to make in connection with this passage: the set of relations mentioned
by Foucault resonates to the notion of culture, understood as social
practices. History has what Soja terms as ‘adherent spatiality’,
materialized in the shape of sites that are culturally derived.
In Soja’s words, this other space Foucault talks about is
“the space of the actually lived and socially created spatiality,
concrete and abstract at the same time, the habitus of social practices.
It is a space rarely seen for it has been obscured by a bifocal
vision that traditionally views space as either a mental construct
or a physical form.”
Therefore, identity is understood in terms of place/displacement
and in terms of culture. Yet, how does this work in the case of
Canada as a “settler colony”? In order to answer this
question, I will introduce a few key dates from Canadian history
to illustrate the distinctive character of colonialism in this country.
Originally inhabited by Native Americans and by Inuit in the far
north, today’s Canada was first claimed by the French in 1534.
In time, explorers moved towards the Mississippi and, from 1682
onwards, the name Canada was used interchangeably with that of New
France. In 1713 France gave up part of Canada to the English who
later on (1763) conquered the rest of the territory. During the
19th century, Canada evolved from the status of a colony to that
of dominion and gained complete sovereignty as late as 1982. David
Staines explains that, after the English ‘take over,’
the French Canadian “were forced to assert their own individuality
against the domination of the English.” Consequently, two
official languages were established (English and French) and two
religions. Moreover, because of the vastness of the territory, Canada
is more a federation made up of a series of rather individualized
regional units. David Staines makes insightful comments related
to this issue:
sheer size of the country will always deny a sense of unity to all
its citizens, a unity which was the dream of the architects of confederation.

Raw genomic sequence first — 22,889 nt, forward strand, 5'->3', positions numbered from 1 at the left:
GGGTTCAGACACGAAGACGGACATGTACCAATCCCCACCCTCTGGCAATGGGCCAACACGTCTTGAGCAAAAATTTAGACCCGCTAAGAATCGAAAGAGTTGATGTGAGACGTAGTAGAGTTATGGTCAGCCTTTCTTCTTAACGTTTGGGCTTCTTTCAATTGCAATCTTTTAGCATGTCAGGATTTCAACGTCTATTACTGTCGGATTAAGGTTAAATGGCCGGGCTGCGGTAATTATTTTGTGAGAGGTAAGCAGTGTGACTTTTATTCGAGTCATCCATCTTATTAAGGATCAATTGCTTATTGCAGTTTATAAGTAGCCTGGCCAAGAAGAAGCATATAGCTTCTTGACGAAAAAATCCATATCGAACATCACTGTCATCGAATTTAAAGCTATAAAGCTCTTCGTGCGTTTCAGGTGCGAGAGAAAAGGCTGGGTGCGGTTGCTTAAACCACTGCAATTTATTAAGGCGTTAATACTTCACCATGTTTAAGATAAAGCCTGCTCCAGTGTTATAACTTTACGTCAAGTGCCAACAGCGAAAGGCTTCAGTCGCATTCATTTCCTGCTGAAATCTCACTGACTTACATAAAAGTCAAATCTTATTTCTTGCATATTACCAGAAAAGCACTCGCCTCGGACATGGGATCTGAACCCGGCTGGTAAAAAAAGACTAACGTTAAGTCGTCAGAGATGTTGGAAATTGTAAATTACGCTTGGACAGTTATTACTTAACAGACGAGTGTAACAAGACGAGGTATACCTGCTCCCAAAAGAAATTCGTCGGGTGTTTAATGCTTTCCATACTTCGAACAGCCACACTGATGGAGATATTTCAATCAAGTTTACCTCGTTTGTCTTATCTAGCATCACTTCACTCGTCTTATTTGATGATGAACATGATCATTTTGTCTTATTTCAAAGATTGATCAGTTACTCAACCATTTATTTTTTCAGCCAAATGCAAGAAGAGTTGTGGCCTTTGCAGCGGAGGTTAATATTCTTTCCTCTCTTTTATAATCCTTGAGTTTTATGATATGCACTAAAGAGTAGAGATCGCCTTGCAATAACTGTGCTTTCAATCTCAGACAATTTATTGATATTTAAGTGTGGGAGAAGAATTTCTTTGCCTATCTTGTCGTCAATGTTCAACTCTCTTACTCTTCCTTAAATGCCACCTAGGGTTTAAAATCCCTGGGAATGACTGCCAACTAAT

The Canadian preference for a mosaic structure [my emphasis] in
which all the ethnic and social regions retain their distinctness
is central to an understanding of the nation. As a country Canada
is not only a mosaic of ethnic cultures but also a mosaic of regions,
each with its own sense of identity; the nation, therefore, exists
in a dialectic of regional and ethnic tensions. (…) Canadian
history follows a pattern of attempts to impose order and political
unity, but not cultural homogeneity, on the whole country.
find these historical factors fascinating and crucial in the shaping
of “Canadian- ness” and, in her writing, Atwood seems
to meet the criteria of plurality (mosaic structure) and diversity
effortlessly. Her novels exhibit a thrilling ‘roundness’
given by the fact that she never gives monopoly to one point of
view and she always presents ‘the other side of the story.’
Critics were quick to note this “violent duality” that
characterizes Atwood and the fact that “She is constantly
aware of opposites – self/other, subject/object, male/female,
nature/man – and of the need to accept and work within them.
To create, Atwood chooses violent dualities, and her art re-works,
probes, and dramatizes the ability to see double.” To my mind,
Atwood’s work is the epitome of the ‘doubleness’
of the Canadian spirit mentioned above.
David Staines investigates the literary tradition of the colony
Canada and explains the general public’s lack of interest
in poetry (in 1860s) through the country’s “colonial
mentality; Canada would turn instinctively to England, France, and
the United States for its reading material.” The same idea
is embraced by Atwood herself in Survival where she laments that
Canadian literature is not taught in Canadian schools. She reproachfully
remarks that “writing Canadian literature has been historically
a very private act, one from which even an audience was excluded,
since for a lot of time there was no audience.” Consequently,
writers have a political function to assert their national identity.
Atwood takes this role very seriously and makes herself the spokes-person
of the oppressed who, not rarely, happen to be women.
David Staines noted as well Canada’s ‘duplicitous’
reaction to imperialism: on the one hand it was amenable towards
the continental imperialism, but, at the same time it was rejecting
imperialism coming from the United States . Canada rejected the
American Revolution and remained loyal to the English crown (this
is partly why many American loyalists migrated to Canada after the
Revolution). The American democracy and its separation of powers
was frowned upon too. Yet, in so doing, Canada was not voicing its
own culture and identity and this attitude fostered the colonial
mentality and its inherent acceptance of the position of powerlessness
synthesized by Atwood in the phrase “I am powerless.”
In other words, Canada was very much silencing herself by accepting